(VUR—Child; Reflux Nephropathy—Child; Chronic Atrophic Pyelonephritis—Child; Vesico-Ureteric Reflux—Child; Ureteral Reflux—Child)
Pronounced: VEH-sih-co-ya-REET-uh-rul REE-flux
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Vesicoureteral reflux (VUR) is the backward flow of urine. The urine flows from the bladder back into the kidneys.
Urine normally flows out from the kidneys. It passes through tubes called ureters. It then flows into the bladder. Each ureter connects to the bladder in a way that prevents urine from flowing back up the ureter. This connection is similar to a one-way valve. When this does not work properly, or if the ureters do not extend far enough into the bladder, urine may flow back up to the kidney. If the urine contains bacteria, the kidney may become infected. The back-up can also put extra pressure on the kidney. This can cause kidney damage.
This is a potentially serious condition. It requires care from a doctor. Early treatment and prevention of infections can lead to better outcomes. If you suspect your child has this condition, call the doctor right away.
Common causes of VUR include:
- A problem in the way the ureter inserts into the bladder
- A ureter that does not extend far enough into the bladder
- Neurogenic bladder (loss of normal bladder function due to damaged nerves reaching the bladder)
The following factors increase your child’s chance of developing VUR:
- Family history (especially if a sibling or parent has VUR)
- Birth defects that affect the urinary tract
- Birth defects that affect the spinal cord, such as spina bifida
- Tumors in the spinal cord or pelvis
- Ethnicity: Caucasian
- Frequent and urgent need to urinate
- Passing small amounts of urine
- Pain in the abdomen or pelvic area
- Burning sensation during urination
- Cloudy, bad-smelling urine
- Increased need to get up at night to urinate
- Blood in the urine
- Leaking urine
- Low back pain or pain along the side of the ribs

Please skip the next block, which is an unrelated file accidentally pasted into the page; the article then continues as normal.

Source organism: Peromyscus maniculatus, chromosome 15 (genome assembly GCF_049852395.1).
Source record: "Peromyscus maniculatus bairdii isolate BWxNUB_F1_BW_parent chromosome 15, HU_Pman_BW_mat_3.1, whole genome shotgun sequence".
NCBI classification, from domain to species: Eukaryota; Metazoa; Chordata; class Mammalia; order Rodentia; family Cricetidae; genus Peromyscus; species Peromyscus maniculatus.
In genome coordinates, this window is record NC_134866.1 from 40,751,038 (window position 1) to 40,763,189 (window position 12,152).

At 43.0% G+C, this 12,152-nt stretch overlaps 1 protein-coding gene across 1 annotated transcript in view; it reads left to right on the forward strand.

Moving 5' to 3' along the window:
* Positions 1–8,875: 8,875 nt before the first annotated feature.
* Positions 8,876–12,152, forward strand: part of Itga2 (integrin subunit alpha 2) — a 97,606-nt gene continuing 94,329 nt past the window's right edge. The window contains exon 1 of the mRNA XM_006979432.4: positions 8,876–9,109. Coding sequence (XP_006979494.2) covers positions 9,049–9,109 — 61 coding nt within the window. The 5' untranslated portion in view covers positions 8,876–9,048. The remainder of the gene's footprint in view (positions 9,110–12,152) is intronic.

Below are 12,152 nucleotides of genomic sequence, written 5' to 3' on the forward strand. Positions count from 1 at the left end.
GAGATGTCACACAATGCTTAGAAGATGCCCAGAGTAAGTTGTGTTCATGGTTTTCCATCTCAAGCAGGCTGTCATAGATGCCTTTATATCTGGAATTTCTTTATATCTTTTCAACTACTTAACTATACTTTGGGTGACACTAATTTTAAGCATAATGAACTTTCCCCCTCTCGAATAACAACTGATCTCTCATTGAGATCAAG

- Fever and chills
The doctor will ask about your child’s symptoms and medical history. A physical exam will be done. Tests may include:
- Blood tests—to assess how well the kidneys are functioning
- Urine tests—to look for evidence of an infection or damage to the kidneys
- Ultrasound —a test that uses sound waves to examine the kidney and bladder
- CT scan —a type of x-ray that uses computers to make pictures of structures in the body
- Voiding cystourethrogram (VCUG)—a liquid that can be seen on x-rays is placed in the bladder through a catheter; x-rays are taken when the bladder is filled and when urinating
- Radionuclide cystogram (RNC)—a test like VCUG, but uses a different kind of liquid to obtain images
- Intravenous pyelogram —also uses a liquid that can be seen on x-rays; images are taken as the substance travels from the blood (after being injected into a vein) into the kidneys and bladder
- Nuclear scans—a variety of tests using radioactive materials injected into a vein or the bladder to show how well the urinary system is working
The doctor will grade your child’s condition. The grading scale ranges from 1 (mild) to 5 (severe).
The goal for treatment of VUR is to prevent any permanent kidney damage. Treatment options include:
If your child’s condition